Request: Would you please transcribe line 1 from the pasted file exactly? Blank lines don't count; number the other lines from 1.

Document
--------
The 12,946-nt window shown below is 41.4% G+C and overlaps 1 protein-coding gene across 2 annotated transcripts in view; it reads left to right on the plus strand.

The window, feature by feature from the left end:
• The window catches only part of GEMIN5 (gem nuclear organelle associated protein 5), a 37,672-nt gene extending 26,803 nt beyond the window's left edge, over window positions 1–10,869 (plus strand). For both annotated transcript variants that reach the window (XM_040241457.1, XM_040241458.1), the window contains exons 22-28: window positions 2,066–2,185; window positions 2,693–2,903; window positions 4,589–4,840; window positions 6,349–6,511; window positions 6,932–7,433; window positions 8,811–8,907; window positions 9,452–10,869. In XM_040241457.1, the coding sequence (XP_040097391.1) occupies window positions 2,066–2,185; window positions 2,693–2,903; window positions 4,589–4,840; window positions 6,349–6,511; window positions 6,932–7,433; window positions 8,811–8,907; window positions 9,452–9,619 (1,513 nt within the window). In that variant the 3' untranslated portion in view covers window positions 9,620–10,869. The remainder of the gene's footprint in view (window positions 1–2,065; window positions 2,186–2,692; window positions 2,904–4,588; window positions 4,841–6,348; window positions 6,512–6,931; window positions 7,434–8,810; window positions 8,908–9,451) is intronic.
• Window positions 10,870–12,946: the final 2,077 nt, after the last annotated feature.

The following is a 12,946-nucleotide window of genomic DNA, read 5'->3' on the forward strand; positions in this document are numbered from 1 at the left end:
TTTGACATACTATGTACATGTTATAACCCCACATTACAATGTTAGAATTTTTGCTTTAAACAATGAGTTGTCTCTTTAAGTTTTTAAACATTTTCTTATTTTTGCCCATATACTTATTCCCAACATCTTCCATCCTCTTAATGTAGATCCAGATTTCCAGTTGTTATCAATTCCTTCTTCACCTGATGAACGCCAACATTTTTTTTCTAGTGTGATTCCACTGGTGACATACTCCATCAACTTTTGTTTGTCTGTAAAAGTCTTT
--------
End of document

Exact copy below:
The 12,946-nt window shown below is 41.4% G+C and overlaps 1 protein-coding gene across 2 annotated transcripts in view; it reads left to right on the plus strand.